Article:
This sort of reminds me of the book "Catholic Roots, Mormon Harvest",
although in that case, doctrine played a much more significant role in
conversion (to the point where the authors spend a considerable amount of time
comparing and contrasting LDS and Catholic beliefs). Surprisingly there is a lot
in common…more than even I realized before reading the book, and I was
also raised Catholic. In any case, this is how conversion is
supposed to be, and it's what works for most people. You can debate
doctrine until you're blue in the face but the Spirit testifies most
strongly of the truth of the Gospel and the Church when we DO as the Savior
commands, not just talk about it. That's a lesson I am learning, with great
Reminds me of my father-in-law who waited 10 years to convert after his family
had converted. He kept himself up to date on the family activites in church,
knew the church members, and attended church (not sure how often). By the time
he converted he was ready to go, and was called to the high council (exceptional
leadership skills) within a year. It was the example the family had set, and
those he knew from church. This took place in the 70's and 80's when
church membership was still scarce in Tenn.
gmlewis,My wife at 18 (non member at the time) moved into an
apartment with 3 LDS young ladies. She relates at the time, some confusion when
she'd answer the phone and share with the party at the other end, that her
rooms mates had gone to a church meeting at the steak house, wondering in her
own mind why folks would have a church meeting at a restaurant.
Speaking of folks unfamiliar with LDS culture, I knew a convert in St. Louis,
Missouri who was invited to a meeting at the Stake Center on Clayton Road,
shortly after his baptism. Of course, a little further down the road was a
Steakhouse Restaurant. Guess where the new convert went? Of course, the
restaurant. He was really insulted that nobody else showed up for the meeting,
but had a good laugh the next day when he realized the truth.One
thing for sure, people who don't know our culture have plenty to laugh
A couple of comments...1) Cool story!2) Article quote:
"The entire Bestor family was eventually baptized into The Church of Jesus
Christ of Latter-day Saints in 1976 — the result of genuine friendships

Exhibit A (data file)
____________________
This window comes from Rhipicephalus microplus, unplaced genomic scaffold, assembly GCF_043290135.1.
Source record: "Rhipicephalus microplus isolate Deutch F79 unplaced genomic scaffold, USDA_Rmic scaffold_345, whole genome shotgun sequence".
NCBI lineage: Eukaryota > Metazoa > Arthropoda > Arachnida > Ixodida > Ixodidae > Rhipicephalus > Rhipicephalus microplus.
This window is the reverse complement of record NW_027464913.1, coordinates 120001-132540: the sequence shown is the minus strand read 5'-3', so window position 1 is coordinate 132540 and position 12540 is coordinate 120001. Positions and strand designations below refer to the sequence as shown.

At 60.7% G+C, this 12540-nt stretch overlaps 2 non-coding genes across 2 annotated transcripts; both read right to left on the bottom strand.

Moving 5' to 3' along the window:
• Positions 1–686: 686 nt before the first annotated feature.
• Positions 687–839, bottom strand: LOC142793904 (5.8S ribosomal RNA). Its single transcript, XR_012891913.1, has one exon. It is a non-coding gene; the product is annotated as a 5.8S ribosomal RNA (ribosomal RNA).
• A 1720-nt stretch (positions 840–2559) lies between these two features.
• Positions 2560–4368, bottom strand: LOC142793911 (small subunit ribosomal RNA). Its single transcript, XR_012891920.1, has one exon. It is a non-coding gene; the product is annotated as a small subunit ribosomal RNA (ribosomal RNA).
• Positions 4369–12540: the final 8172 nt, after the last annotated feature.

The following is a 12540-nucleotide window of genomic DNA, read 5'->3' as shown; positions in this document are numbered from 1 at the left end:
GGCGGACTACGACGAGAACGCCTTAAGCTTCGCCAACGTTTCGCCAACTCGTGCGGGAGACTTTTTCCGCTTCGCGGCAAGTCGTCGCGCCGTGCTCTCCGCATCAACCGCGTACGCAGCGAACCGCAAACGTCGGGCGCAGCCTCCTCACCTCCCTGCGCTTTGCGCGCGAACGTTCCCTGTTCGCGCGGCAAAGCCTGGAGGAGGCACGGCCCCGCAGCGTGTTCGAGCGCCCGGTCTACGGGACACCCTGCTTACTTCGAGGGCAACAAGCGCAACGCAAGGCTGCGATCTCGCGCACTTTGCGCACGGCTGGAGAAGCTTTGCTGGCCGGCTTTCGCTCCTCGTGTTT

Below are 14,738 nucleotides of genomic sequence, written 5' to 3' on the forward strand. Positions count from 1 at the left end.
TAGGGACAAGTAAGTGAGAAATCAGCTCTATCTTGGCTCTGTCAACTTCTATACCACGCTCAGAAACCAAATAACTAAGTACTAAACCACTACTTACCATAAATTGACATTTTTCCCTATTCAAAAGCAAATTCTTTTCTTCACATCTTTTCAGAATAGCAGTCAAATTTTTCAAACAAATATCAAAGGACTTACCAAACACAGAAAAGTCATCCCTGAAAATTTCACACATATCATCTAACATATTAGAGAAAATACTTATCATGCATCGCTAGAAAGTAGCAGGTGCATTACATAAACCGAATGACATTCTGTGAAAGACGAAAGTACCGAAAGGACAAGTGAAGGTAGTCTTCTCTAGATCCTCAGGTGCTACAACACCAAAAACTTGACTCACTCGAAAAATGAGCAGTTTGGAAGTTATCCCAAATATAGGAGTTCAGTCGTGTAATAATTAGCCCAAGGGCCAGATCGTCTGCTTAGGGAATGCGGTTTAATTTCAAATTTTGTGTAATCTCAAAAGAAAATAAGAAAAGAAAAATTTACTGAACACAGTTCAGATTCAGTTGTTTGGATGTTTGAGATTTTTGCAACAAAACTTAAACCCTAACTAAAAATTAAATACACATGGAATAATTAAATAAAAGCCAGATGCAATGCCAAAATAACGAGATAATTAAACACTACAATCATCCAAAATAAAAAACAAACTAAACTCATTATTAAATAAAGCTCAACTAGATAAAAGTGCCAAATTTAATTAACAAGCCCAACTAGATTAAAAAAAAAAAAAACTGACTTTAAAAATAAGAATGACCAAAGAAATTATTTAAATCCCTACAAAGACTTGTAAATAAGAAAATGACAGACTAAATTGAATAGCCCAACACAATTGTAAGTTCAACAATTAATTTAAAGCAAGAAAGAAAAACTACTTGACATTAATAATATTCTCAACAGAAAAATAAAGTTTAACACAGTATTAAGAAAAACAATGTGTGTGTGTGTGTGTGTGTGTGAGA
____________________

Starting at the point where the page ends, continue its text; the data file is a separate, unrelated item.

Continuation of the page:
and the family's willingness to be involved in the community. "I think
our attitude was just a real positive one," Phyllis Bestor said. "We
were here, it was a neat place. We just allowed ourselves to become a happy,
positive part of our neighborhood. Otherwise, if you didn't, I don't
think you'd be happy.""Wow, sure would be nice if
people that moved to Utah from other areas would do that. Personally, I get
tired mighty quick of people who come from out of state and then constantly
complain about the "dominant" religion in Utah and how their new home is
not like living in Utah.Nope, Utah is NOT like other states in
America. And many of us are proud of that fact.3) Would have been
neat if the article had a few examples of how humorous life was being a
non-Mormon living among Mormons. I've heard our culture is different but
to an immersed Mormon we often don't see it.
As a native of Orem, I want to reach out to the Bestor's and thank them for
all they have brought to this community. My siblings and I know Phyllis Bestor
as "Mrs Bestor" - widely known as our absolute favorite teacher at Orem
High, back in the day. Whether they knew this or not, the Bestor's were
and have been true examples of what it means to be Christian. They came to Utah
as Christians and have continued as such. I can't say enough good about
them. Thanks for who you are and for your loving sacrifices and friendships.
And thanks D News for such a positive news article!
What a neat upbeat article to read in the morning of what will be a hectic day.
Thank you, Bestors, for being you are!